Framingham Traffic Commission Chair Resigns

FRAMINGHAM – The Chair of the Framingham Traffic Commission resigned this week.

“I’m really sorry to announce,  after a lot of thought, I resigned from the Traffic Commission early this week. There were a variety of factors behind this but ultimately, it simply proved too difficult for me to be a board chair, with all of the responsibility and stress and frankly the occasional divisiveness that accompany that,” said Dan Phipps to Framingham Source.

Phipps was nominated by the Mayor in March to represent the business community on the Framingham Traffic Commission, a newly-created Commission established by the City Charter. Phipps, who lives in District 6, operates Phipps Bros. Restoration, as a self-employed carpenter.

The Framingham City Council unanimously approved his nomination, along with every one else Mayor Yvonne Spicer nominated to the Traffic Commission.

Phipps not only resigned as chair, he resigned from the Commission completely.

His term was set to expire on March 20, 2021. It is an unpaid position.

“Establishing a totally new Traffic Commission, with no operating history or precedent, is a tremendous project that will take years to accomplish successfully, and I think the City needs to find a better Chair to really get this process underway,” said Phipps to Source. ” I apologized deeply to the Mayor for the annoyance but in the end, I think we’ll all be better off.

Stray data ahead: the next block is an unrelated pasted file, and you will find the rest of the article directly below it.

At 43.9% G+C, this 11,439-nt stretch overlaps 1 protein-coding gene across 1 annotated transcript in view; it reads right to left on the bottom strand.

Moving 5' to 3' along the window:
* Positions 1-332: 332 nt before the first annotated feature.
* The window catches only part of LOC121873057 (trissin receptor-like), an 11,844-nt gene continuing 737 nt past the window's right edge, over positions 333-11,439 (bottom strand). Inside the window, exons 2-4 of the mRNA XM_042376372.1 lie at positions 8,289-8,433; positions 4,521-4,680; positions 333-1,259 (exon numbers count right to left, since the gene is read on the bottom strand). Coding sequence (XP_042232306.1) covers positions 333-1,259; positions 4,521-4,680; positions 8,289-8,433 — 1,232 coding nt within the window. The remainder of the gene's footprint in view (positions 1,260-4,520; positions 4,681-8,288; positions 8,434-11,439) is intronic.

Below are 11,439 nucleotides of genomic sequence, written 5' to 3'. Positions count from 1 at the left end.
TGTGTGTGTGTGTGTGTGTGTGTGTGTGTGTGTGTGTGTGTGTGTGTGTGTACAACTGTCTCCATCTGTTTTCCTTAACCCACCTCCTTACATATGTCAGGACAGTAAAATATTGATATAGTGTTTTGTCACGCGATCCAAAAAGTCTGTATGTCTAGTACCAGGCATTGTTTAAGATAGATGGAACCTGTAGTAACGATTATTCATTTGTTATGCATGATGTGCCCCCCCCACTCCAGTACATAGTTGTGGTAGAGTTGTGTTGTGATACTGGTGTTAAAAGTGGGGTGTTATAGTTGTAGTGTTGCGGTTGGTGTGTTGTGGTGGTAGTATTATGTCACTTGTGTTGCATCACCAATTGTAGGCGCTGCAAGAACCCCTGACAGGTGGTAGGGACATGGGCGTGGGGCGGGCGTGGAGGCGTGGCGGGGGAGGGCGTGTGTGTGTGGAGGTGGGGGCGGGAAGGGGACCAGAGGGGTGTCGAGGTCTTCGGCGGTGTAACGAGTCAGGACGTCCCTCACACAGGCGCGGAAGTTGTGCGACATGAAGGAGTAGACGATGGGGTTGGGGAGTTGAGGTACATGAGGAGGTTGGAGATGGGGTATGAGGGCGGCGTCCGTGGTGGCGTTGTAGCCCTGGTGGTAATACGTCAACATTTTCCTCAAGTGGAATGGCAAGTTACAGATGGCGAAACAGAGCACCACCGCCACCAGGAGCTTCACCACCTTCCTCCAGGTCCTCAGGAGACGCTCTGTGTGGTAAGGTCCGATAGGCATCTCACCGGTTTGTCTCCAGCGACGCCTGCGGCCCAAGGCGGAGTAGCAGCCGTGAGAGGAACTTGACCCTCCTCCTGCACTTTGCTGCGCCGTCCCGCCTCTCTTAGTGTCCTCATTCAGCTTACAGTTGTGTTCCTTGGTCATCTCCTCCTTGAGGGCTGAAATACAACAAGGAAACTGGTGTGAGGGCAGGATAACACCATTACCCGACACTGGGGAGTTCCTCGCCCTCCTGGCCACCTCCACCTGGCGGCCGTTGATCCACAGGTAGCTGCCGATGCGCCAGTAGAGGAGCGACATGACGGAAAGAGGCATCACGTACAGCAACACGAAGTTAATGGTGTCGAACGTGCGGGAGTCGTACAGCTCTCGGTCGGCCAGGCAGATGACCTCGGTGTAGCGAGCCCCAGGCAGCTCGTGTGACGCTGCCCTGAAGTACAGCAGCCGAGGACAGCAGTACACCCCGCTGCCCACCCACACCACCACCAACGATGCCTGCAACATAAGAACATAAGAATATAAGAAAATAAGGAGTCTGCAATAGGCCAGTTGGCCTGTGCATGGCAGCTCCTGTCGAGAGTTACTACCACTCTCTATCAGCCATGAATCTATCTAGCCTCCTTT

The Traffic Commission held its first meeting on June 11, 2018.

Jacquetta Van Zandt, Special Adviser to the Mayor, called the Meeting to order,” and served as chair for that meeting.

Phipps was elected Chair.

Since the Traffic Commission was created, Phipps said the Commission has “set the stage to completely update the Traffic Rules & Orders.”

The rules and order for Traffic in Framingham have not been updated for years.”Getting the process underway to reduce the statutory speed limit in thickly-settled districts to 25 mph” is one of the best things we have accomplished thus far, said Phipps.

But Phipps added those are also two of the most important things the Framingham Traffic Commission still needs to complete.

 

Created the Traffic Commission

The new City of Framingham Charter stated a Framingham Traffic Commission “shall be appointed by the Mayor within 60 days upon the assumption of office.

Traffic was one of the top three issues during the mayoral debates last year.

Many residents in Framingham expressed frustration over speeding, crashes, construction causing additional traffic, etc.

All those issues are still problems in the City of Framingham, a year later.

The Charter requires the Traffic Commission be comprised of Framingham Police Chief (or designee), Framingham Fire Chief (or designee), Director of Public Works (or designee), Superintendent of Schools (or designee), and four residents – ““one from the business community, one from the downtown area (defined as the area within a one-mile radius of the intersection of Routes 126 and 135), and two residents at-large.”